One Ride Review: Devinci Troy 650B Trail Bike

Devinci Troy 650 Side Profile

Devinci’s first foray into the goldilocks wheelsize was recently unveiled at CrankWorx Whistler, one of mountain biking’s biggest stages. The highly anticipated bike instantly captured the hearts of Split Pivot devotees and took the CrankWorx Air-DH crown on it’s maiden voyage out the racing gate under 2013 World Cup Champion Steve Smith.

So it’s no surprise the lines were long at the Devinci tent all weekend. It took several return trips to snap up a Troy in the appropriate size, but the wait was worth it. Huck past the break to see if this bike will help you grab the rainbow strips…

Devinci Troy 650B Front

The Troy will be available in both carbon and aluminum iterations, but I was happy to take whatever was on the rack. Our aluminum demo bike weighed in at just a touch over 30 lbs (slightly more than the claimed 29.7 lbs), but the top of the line carbon build is a sprightly 27 lbs. Weights here.

The product spec is pretty remarkable for a bike which retails for $2,999. The Devinci product managers squeezed the incredible new Rockshox Pike into the price point by picking a good selection of budget bomber items elsewhere. For example, drivetrain duties are performed by SRAM’s solid X7 2×10 , which features all the same impressive tech as its more expensive counterparts – including a clutch equipped rear derailleur. The only place the company really took a shortcut was in the brake department. The bike is equipped with Elixir 3s, which also feature a ton of great trickle down tech, but can be tricky to set up perfectly. Luckily, Devinci did a great job of setting up their demo fleet and the set I rode performed well.

Devinci Troy 650B Cockpit

Schwalbe Hans Danf tires front and rear provided meaty traction

The 607mm (23.8“) top tube on our medium bike was paired with a nice Easton 70mm stem, which might seem a little long on paper for my 5’8 frame, but felt right in practice. The roomy cockpit also leaves plenty of space for those riders who prefer to run shorter stems.

A recent change in Devinci’s spec that I’d like to applaud is the inclusion of healthy 780mm wide bars, a welcome change from the narrower bars that were stock just a few years ago.

Devinci Troy 650B Rear View

On the Trail

The Devinci Troy rolls on tweener wheels and forgoes 5mm of travel compared to their popular 145mm travel Dixon trail bike. Compared to that ride, the new Troy has a steeper headtube angle, significantly lower BB (17mm), and marginally longer chainstays. As a result, this bike – formerly known as the chainsaw massacre – corners really well.

At Outdoor demo, I did not get the chance to dig in and hammer XC style because it was unbearably hot in the unforgiving Vegas desert, but Tyler has raved about the climbing prowess of Devinci’s Split Pivot suspension platform in the past. Over the course of my short loop, I was unimpressed with the bikes pedaling performance during a few short out of the saddle climbs, but that might have been ameliorated with a little more air in the rear shock. Unfortunately, time constraints really limited my ability to twiddle with the suspension.

Were the Troy shines is in the descents, which shouldn’t be a surprise considering it’s track record under Canadian Golden Boy Steve Smith (you can view our coverage of his winning Crankworx Air DH bike here). The bike feels lighter than it’s 30 lbs would suggest and easily soaked up rocks like a bike with 10mm more travel. Perhaps the highest accolade I could give the Troy is that I actually thought it had 150mm travel until I checked the spec sheet.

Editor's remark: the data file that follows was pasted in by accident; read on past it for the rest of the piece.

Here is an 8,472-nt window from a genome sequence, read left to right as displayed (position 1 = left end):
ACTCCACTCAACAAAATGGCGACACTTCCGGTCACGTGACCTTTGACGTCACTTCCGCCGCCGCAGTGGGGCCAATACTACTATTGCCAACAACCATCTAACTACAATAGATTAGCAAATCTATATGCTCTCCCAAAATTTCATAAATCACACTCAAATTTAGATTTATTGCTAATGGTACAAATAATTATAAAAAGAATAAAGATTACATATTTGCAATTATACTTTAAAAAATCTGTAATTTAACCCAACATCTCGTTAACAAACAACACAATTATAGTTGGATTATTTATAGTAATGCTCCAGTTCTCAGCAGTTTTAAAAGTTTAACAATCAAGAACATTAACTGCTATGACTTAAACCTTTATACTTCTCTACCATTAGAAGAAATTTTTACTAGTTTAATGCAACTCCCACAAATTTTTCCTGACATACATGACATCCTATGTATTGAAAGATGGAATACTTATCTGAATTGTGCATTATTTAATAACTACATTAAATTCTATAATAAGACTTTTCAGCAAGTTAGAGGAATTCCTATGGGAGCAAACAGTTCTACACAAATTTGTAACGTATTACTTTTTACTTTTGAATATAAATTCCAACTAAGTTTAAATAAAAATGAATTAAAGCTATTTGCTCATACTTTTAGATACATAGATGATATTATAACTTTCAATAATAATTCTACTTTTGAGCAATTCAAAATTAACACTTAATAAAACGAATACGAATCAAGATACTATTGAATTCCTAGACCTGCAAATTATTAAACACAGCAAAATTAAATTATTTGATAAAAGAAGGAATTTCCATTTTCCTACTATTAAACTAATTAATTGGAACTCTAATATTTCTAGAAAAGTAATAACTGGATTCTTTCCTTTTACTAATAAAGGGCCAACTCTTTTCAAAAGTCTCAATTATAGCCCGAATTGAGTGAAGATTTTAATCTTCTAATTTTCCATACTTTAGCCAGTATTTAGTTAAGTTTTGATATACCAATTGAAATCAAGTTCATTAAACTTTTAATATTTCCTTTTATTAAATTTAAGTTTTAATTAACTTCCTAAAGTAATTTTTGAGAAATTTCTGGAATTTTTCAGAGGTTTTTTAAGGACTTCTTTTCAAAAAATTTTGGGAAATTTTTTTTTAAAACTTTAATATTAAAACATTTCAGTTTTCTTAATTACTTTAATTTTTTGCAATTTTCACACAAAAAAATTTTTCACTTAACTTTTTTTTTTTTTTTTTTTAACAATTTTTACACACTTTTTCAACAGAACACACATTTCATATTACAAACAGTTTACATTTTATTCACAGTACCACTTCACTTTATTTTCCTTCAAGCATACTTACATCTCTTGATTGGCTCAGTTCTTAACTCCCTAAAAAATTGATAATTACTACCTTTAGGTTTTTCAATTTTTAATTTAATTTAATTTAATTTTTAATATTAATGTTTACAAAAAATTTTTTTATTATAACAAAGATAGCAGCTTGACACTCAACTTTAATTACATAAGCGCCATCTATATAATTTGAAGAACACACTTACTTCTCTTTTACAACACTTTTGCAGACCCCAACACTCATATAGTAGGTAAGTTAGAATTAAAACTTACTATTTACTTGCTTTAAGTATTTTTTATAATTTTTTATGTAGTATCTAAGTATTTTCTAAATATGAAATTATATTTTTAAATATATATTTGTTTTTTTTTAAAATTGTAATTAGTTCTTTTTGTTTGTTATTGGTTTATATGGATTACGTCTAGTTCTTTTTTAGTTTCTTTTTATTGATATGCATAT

Want more? Check out our full coverage of the Devinci Troy launch here.

Comments

Jon - 10/09/13 - 6:19pm

Is there a 140mm trail bike out there that won’t succumb to a little bit of pedal bob when standing?

rico - 10/09/13 - 7:56pm

Damn, Devinci has coome a long way. This bike looks relly nice.

Paul in VA - 10/09/13 - 9:46pm

Looks like a Trek.

LMFA - 10/09/13 - 9:59pm

Ameliorated…who are you, Walter White?

satisFACTORYrider - 10/09/13 - 10:37pm

Saris – It pedals better if you have a stache

Saris - 10/09/13 - 11:27pm

@LMFA

Just call me Heisenberg.

Erik - 10/10/13 - 1:35am

It’s = it is.

dave - 10/10/13 - 8:20am

Jon – Banshee Spitfire V2.

Elliott - 10/10/13 - 12:26pm

Jon- A buddy of mine has an Ibis Mojo SL. It pedals like a hard tail. Truly fantastic.

Preston - 10/10/13 - 4:38pm

Shame they didn’t make this atleat a 150mm travel, I would have already put a deposit on it. Steep HA and realtively long CS and odd rear travel? it seems like they tried to cover all sorts of targets and nailed none of them

boobie - 10/10/13 - 5:27pm

I think most VPP (DW link, Giant, 9er, yeti) designs are pretty damn firm when you stand up.

It’s the four bar designs that require some dampening to minimize it.

Something about the reverse squat of those designs or something.

Elvis - 10/12/13 - 4:55pm

Jon – Check out the Pivot Mach 5.7
Both carbon and alloy versions are fantastic bikes. The DW link is an excellent pedaling platform and Pivot has an superb track record for durability.

r1Gel - 10/19/13 - 5:29am

Wow, you can actually discern a 10-mm difference in rear wheel travel? You must be a pretty sensitive guy/girl.
I wish Devinci would make a 120-mm 650B FS bike.

mikew - 10/24/13 - 12:05am

For one of the best out of the saddle pedaling bikes , try the new Foes Shaver XC 275. made in 120-130mm trav and the U.S. Just lock out fork and hit the gas . Foes new pivot placement makes this bike simple but lethal… just saying …

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